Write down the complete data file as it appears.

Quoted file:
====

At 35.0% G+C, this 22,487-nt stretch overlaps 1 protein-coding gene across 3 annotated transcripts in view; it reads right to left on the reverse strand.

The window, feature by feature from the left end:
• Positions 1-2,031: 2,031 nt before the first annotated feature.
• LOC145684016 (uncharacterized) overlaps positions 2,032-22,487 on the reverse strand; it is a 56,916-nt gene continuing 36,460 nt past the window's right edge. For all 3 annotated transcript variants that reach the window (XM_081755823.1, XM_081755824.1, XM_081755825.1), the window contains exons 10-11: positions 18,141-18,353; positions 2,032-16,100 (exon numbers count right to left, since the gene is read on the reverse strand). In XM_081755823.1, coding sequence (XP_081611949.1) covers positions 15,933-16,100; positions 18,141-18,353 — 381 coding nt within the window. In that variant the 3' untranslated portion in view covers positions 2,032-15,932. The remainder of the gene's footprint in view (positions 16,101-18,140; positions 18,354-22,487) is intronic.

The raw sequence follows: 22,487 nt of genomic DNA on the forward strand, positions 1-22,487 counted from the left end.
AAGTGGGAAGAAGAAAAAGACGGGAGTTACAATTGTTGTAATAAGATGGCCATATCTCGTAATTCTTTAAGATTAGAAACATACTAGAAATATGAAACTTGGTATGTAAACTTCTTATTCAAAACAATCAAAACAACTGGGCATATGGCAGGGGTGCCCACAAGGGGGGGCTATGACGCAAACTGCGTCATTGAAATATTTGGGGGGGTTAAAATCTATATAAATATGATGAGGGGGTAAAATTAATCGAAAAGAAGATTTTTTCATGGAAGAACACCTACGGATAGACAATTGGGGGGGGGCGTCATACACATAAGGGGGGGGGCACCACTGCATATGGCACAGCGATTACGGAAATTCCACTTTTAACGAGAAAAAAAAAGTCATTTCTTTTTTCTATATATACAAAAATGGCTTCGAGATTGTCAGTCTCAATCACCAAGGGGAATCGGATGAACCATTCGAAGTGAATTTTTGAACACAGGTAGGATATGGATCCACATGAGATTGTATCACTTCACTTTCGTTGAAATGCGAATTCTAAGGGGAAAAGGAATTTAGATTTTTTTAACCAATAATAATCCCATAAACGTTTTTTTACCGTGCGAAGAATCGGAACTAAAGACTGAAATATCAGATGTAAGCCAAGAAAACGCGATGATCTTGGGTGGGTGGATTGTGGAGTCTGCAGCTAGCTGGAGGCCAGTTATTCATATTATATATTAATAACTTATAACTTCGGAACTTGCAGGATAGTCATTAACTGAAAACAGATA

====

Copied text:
At 35.0% G+C, this 22,487-nt stretch overlaps 1 protein-coding gene across 3 annotated transcripts in view; it reads right to left on the reverse strand.

The window, feature by feature from the left end:
• Positions 1-2,031: 2,031 nt before the first annotated feature.
• LOC145684016 (uncharacterized) overlaps positions 2,032-22,487 on the reverse strand; it is a 56,916-nt gene continuing 36,460 nt past the window's right edge. For all 3 annotated transcript variants that reach the window (XM_081755823.1, XM_081755824.1, XM_081755825.1), the window contains exons 10-11: positions 18,141-18,353; positions 2,032-16,100 (exon numbers count right to left, since the gene is read on the reverse strand). In XM_081755823.1, coding sequence (XP_081611949.1) covers positions 15,933-16,100; positions 18,141-18,353 — 381 coding nt within the window. In that variant the 3' untranslated portion in view covers positions 2,032-15,932. The remainder of the gene's footprint in view (positions 16,101-18,140; positions 18,354-22,487) is intronic.

The raw sequence follows: 22,487 nt of genomic DNA on the forward strand, positions 1-22,487 counted from the left end.
AAGTGGGAAGAAGAAAAAGACGGGAGTTACAATTGTTGTAATAAGATGGCCATATCTCGTAATTCTTTAAGATTAGAAACATACTAGAAATATGAAACTTGGTATGTAAACTTCTTATTCAAAACAATCAAAACAACTGGGCATATGGCAGGGGTGCCCACAAGGGGGGGCTATGACGCAAACTGCGTCATTGAAATATTTGGGGGGGTTAAAATCTATATAAATATGATGAGGGGGTAAAATTAATCGAAAAGAAGATTTTTTCATGGAAGAACACCTACGGATAGACAATTGGGGGGGGGCGTCATACACATAAGGGGGGGGGCACCACTGCATATGGCACAGCGATTACGGAAATTCCACTTTTAACGAGAAAAAAAAAGTCATTTCTTTTTTCTATATATACAAAAATGGCTTCGAGATTGTCAGTCTCAATCACCAAGGGGAATCGGATGAACCATTCGAAGTGAATTTTTGAACACAGGTAGGATATGGATCCACATGAGATTGTATCACTTCACTTTCGTTGAAATGCGAATTCTAAGGGGAAAAGGAATTTAGATTTTTTTAACCAATAATAATCCCATAAACGTTTTTTTACCGTGCGAAGAATCGGAACTAAAGACTGAAATATCAGATGTAAGCCAAGAAAACGCGATGATCTTGGGTGGGTGGATTGTGGAGTCTGCAGCTAGCTGGAGGCCAGTTATTCATATTATATATTAATAACTTATAACTTCGGAACTTGCAGGATAGTCATTAACTGAAAACAGATA